When you sign your last will and testament, two witnesses must sign your will after witnessing your signature. This may seem like an excessive formality for this legal document. Still, this legal requirement protects the willmaker or “testator” by having two witnesses who can attest to the legitimacy of the willmaker’s signature.
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This article reviews a will’s basic signature and witness requirements, so you know what to consider when making your witness selections.
Basic Signature Requirements for a Valid Will
Although the laws vary among the states, there are generally three minimum signing requirements for a valid will:
- The will must be in writing
- The willmaker must sign the will
- Two witnesses must witness the will
The primary reason that two witnesses must witness a will is to prevent fraud. As mentioned above, after a willmaker dies, the witnesses who saw the signature may need to verify the same if there is a will contest.
This article will address the witness requirement for a valid will and does not address the requirements for writing a will or the mental capacity or testamentary capacity of the willmaker. If you are creating your own last will and testament using Trust & Will’s forms, you can rest assured that these forms are state-specific and compliant with each state’s laws so you can confidently select your witnesses.
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Who Can Witness a Will?
Although the laws vary among state probate codes, the basic requirements for a person to qualify as a witness to a will is:
- The witness must be age 18
- The witness must have a sound mind
- The witness must know that the document you sign is your original will
- The witness should not benefit from your will
Check your state-specific requirements for witnesses to a will or amendment to a will, called a codicil.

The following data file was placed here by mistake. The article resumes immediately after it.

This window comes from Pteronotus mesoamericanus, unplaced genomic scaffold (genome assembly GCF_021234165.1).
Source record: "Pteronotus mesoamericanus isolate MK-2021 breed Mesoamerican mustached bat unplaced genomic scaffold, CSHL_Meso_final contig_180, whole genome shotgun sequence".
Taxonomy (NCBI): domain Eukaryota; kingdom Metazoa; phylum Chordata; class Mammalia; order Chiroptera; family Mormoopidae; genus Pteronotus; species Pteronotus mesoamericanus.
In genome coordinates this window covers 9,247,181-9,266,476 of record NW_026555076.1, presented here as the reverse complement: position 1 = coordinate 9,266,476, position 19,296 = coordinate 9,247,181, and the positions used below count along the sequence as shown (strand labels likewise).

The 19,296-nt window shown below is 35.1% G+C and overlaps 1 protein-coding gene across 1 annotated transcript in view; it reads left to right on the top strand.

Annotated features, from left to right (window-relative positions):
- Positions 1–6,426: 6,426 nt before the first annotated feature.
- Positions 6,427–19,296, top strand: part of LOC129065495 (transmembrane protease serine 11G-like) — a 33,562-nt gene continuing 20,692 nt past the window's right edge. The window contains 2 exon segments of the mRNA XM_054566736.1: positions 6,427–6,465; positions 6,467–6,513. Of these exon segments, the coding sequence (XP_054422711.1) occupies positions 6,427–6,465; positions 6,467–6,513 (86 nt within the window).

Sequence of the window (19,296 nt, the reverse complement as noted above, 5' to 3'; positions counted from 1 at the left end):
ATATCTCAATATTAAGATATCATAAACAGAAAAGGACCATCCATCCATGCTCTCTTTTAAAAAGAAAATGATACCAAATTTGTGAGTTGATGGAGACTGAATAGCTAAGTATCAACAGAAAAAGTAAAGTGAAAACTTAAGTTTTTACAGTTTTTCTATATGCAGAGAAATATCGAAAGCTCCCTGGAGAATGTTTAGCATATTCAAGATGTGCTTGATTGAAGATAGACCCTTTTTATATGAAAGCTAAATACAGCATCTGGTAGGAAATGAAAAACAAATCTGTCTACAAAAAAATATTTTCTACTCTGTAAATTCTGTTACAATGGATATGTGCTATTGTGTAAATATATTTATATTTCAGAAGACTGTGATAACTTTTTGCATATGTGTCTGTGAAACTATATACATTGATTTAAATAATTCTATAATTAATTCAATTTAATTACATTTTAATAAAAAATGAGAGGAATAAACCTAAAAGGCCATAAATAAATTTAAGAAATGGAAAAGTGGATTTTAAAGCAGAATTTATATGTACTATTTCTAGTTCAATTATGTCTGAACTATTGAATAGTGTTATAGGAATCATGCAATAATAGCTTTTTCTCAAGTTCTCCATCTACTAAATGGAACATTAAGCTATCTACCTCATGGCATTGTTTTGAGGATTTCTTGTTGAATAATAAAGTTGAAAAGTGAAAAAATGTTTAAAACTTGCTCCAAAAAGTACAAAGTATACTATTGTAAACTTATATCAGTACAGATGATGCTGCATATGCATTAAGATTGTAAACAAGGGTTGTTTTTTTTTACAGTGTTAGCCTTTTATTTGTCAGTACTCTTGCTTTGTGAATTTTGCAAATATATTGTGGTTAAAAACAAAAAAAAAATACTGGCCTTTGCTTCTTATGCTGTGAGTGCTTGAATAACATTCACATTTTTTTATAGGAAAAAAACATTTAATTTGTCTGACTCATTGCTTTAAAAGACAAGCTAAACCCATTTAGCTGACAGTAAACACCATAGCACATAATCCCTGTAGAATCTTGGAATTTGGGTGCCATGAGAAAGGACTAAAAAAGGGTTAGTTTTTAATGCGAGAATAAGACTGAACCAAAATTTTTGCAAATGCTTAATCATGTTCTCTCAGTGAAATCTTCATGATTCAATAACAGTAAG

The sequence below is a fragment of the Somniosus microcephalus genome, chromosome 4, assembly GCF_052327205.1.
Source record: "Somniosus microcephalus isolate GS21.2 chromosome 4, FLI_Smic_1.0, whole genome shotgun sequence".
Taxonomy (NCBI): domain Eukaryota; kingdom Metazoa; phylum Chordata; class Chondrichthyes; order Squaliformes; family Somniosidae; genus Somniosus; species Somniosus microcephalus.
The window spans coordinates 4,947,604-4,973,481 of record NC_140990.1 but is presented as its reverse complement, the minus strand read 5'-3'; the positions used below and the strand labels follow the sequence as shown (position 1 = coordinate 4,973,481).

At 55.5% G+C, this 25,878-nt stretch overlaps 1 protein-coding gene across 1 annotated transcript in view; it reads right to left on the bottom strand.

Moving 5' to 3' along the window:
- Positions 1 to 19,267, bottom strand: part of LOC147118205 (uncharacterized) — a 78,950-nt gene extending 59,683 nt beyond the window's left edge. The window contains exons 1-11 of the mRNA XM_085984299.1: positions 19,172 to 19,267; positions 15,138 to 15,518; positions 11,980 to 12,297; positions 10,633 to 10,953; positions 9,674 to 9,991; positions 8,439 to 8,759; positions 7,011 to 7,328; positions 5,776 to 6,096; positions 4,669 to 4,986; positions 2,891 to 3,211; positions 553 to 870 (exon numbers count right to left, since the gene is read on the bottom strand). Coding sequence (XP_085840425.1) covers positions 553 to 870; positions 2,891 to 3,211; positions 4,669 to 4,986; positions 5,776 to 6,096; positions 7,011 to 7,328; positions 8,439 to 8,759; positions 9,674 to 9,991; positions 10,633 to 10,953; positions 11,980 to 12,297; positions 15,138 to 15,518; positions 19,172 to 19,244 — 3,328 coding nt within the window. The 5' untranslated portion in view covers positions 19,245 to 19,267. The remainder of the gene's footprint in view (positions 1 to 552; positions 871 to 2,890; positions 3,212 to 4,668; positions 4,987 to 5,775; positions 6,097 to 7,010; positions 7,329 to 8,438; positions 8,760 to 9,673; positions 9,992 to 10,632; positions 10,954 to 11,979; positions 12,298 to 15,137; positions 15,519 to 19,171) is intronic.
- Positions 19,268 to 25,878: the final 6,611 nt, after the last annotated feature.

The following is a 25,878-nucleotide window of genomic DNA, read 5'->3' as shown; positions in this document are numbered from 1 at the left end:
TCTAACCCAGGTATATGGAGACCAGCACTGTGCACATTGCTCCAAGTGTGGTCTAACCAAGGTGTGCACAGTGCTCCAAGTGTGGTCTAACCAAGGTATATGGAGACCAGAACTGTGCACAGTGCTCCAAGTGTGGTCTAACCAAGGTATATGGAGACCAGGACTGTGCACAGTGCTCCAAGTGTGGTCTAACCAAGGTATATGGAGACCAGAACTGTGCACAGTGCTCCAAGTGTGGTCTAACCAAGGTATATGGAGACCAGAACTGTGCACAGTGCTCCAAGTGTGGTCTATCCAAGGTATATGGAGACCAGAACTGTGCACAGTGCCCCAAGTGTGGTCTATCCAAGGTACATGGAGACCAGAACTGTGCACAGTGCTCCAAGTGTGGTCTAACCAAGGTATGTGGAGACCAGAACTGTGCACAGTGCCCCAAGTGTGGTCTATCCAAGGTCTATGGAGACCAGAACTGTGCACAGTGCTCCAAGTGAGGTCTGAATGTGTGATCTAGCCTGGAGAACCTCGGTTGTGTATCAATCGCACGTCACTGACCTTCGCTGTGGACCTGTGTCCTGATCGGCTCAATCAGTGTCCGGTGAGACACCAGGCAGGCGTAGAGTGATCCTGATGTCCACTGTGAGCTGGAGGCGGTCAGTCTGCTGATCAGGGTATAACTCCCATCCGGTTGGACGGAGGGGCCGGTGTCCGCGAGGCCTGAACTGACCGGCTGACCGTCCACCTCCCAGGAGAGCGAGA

What Does a Witness Do?
A Witness Must Know That the Will Maker Is Signing a Will
The witnesses’ responsibilities are simple but critically important to validate a will. In most states, the witness must understand that the willmaker is signing a will. The witness does not need to read the will or know what it contains. It is sufficient that the witness knows that the willmaker is signing their will. While uncommon, there are cases where a judge invalidated a will because the witnesses did not know what legal document the will maker was signing when they witnessed it.
A Witness Must Sign the Will After Witnessing the Will Maker Sign the Will
The witness must sign the will after witnessing the willmaker sign the will. Depending on the jurisdiction, it is not sufficient for a willmaker to tell the witness they signed the will or acknowledge their signature. The witness must watch the willmaker sign the will and must not sign until after such witnessing. Check your state’s rules.
The Witness Should Not Be a Beneficiary of Your Will
In most states, the witness must be “disinterested.” In other words, the witness cannot be a person who stands to inherit under the will, nor should the witness be a beneficiary under the will. The consequences vary in each state, but if a beneficiary witnesses a will, the will could be declared invalid by a probate court, or the court could void the gift to the witness beneficiary.
Note that not all states prohibit a potential beneficiary from being a witness. However, this practice is strongly discouraged, regardless of state law. In a will contest where someone questions the willmaker’s signature authenticity, a disinterested witness is far more credible than a witness who stands to inherit under the will.
What About a Notary as a Witness?
A will does not need to be notarized. While a notary can serve as witness, they cannot act as both notary and a witness. It is common for a notary to notarize a self-proving affidavit signed by the witnesses to establish the will’s validity in case of a will contest. This self-proving affidavit is not required and is in addition to the required witness signatures.
Other Considerations for Witnesses
It is best to choose witnesses younger than you who live locally and are willing to take on this task. Elderly witnesses or witnesses who live in another state are less ideal because they may not be available if they are needed to verify your signature in probate court. Technically, you could have neighbors, family members, loved ones, friends, acquaintances, co-workers, bank employees, or others who meet the minimum witness requirements, just as long as they are disinterested witnesses. Realistically, it is most practical to have local witnesses you know.
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Trust & Will’s estate planning tools are state-specific and comply with each state’s laws for formation, signing, and witnessing a will. You can trust that their do-it-yourself solutions are compliant and complete.